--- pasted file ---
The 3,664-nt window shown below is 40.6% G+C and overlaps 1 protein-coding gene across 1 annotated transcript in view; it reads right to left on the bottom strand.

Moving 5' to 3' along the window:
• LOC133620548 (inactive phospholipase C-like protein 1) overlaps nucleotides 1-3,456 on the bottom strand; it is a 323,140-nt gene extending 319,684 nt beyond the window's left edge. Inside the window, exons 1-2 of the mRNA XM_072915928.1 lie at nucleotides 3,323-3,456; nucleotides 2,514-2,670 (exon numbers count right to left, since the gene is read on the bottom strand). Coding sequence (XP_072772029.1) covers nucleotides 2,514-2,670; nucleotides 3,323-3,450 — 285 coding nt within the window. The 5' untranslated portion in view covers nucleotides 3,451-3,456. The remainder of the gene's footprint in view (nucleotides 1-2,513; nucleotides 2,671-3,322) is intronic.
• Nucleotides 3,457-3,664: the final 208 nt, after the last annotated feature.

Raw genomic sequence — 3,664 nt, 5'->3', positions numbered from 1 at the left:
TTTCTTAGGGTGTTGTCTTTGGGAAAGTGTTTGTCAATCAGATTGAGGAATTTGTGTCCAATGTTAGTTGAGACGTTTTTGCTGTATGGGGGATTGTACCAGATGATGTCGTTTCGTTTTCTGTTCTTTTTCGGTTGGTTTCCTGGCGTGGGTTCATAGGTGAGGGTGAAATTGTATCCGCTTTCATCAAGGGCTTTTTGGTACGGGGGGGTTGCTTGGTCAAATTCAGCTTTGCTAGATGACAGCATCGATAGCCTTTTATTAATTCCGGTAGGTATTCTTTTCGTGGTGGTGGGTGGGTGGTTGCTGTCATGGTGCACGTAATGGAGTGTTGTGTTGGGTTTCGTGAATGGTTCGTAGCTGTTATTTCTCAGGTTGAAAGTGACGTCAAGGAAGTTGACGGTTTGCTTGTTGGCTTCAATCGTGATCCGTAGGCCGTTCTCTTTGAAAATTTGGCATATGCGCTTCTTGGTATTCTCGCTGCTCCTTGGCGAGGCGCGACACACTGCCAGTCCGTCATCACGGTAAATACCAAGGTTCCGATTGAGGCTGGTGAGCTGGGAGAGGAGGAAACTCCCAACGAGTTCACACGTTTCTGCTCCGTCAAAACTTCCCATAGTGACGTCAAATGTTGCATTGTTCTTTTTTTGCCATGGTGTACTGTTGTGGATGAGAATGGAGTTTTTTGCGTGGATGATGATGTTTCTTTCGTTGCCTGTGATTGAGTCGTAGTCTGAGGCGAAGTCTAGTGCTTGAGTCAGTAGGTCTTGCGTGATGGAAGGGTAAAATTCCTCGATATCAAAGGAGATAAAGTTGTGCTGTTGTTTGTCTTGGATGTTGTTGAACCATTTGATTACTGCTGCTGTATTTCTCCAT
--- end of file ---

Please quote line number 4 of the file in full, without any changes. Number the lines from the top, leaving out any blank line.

• Nucleotides 3,457-3,664: the final 208 nt, after the last annotated feature.